School budgets are in big trouble, especially in high-poverty areas. Here's why - and what could help


PORTLAND, ME - MARCH 6: Joseph Miller, a custodian at Ocean Avenue Elementary School, uses a disinfectant-soaked towel to clean a chair and other "touch areas" throughout a classroom. (Staff photo by Ben McCanna/Portland Press Herald via Getty Images)

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When the last recession hit school budgets about a decade ago, it didn’t hit them equally.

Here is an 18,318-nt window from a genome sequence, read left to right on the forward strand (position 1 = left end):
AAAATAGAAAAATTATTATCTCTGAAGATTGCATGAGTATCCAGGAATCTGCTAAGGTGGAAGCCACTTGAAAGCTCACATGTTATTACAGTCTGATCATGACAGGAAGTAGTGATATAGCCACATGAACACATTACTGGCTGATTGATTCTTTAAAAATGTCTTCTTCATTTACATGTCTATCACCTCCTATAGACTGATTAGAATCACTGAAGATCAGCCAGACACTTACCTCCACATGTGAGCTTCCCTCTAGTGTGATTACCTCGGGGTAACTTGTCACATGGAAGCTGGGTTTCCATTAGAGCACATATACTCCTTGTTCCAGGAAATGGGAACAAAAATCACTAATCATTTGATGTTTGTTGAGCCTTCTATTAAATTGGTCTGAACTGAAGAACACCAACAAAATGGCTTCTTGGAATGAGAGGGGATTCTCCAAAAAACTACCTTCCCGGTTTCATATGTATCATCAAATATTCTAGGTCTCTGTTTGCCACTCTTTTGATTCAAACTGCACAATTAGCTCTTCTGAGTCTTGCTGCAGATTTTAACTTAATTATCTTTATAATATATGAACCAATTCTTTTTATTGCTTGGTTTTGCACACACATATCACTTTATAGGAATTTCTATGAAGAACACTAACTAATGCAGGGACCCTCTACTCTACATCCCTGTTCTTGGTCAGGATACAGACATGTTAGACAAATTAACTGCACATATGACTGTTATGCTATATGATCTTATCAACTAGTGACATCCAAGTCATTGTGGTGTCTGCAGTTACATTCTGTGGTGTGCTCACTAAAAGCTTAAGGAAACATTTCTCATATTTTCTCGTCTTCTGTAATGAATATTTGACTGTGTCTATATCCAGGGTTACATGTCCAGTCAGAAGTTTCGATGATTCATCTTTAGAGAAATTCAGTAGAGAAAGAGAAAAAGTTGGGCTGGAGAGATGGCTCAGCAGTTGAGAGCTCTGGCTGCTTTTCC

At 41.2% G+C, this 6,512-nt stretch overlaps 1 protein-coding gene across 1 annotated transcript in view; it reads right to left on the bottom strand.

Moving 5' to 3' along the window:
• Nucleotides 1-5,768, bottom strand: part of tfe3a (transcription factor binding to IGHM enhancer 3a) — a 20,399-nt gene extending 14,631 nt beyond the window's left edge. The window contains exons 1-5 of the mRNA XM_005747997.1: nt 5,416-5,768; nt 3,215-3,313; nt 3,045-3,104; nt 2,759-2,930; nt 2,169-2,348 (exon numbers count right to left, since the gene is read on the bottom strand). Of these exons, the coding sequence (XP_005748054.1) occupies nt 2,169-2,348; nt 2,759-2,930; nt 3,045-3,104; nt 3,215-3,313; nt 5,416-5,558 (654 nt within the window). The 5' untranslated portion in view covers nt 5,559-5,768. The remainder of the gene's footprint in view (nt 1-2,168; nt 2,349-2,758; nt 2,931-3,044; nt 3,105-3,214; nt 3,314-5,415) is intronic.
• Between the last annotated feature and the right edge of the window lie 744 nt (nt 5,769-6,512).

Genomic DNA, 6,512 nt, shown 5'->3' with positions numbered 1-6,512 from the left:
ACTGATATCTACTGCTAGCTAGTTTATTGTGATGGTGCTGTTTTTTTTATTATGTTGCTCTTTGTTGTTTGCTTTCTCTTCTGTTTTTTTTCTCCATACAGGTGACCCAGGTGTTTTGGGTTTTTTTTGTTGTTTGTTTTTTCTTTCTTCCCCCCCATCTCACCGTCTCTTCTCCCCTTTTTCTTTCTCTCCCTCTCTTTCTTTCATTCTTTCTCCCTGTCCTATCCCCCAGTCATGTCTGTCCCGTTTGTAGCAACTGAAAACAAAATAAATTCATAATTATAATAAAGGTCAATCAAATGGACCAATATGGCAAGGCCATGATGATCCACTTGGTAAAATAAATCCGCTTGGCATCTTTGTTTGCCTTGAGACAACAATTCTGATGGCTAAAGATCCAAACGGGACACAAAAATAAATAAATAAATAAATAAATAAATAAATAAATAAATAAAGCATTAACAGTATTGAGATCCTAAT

Affluent school districts saw their state funding drop by more than $500 per student after the downturn. High-poverty districts in the same state lost much more: over $1,500 per student in state funds.

Now, the coronavirus has brought much of the American economy to a halt. Another recession is possible, even likely. And the poorest school districts, which are particularly reliant on state funds, may once again bear the brunt of the budget crunch.


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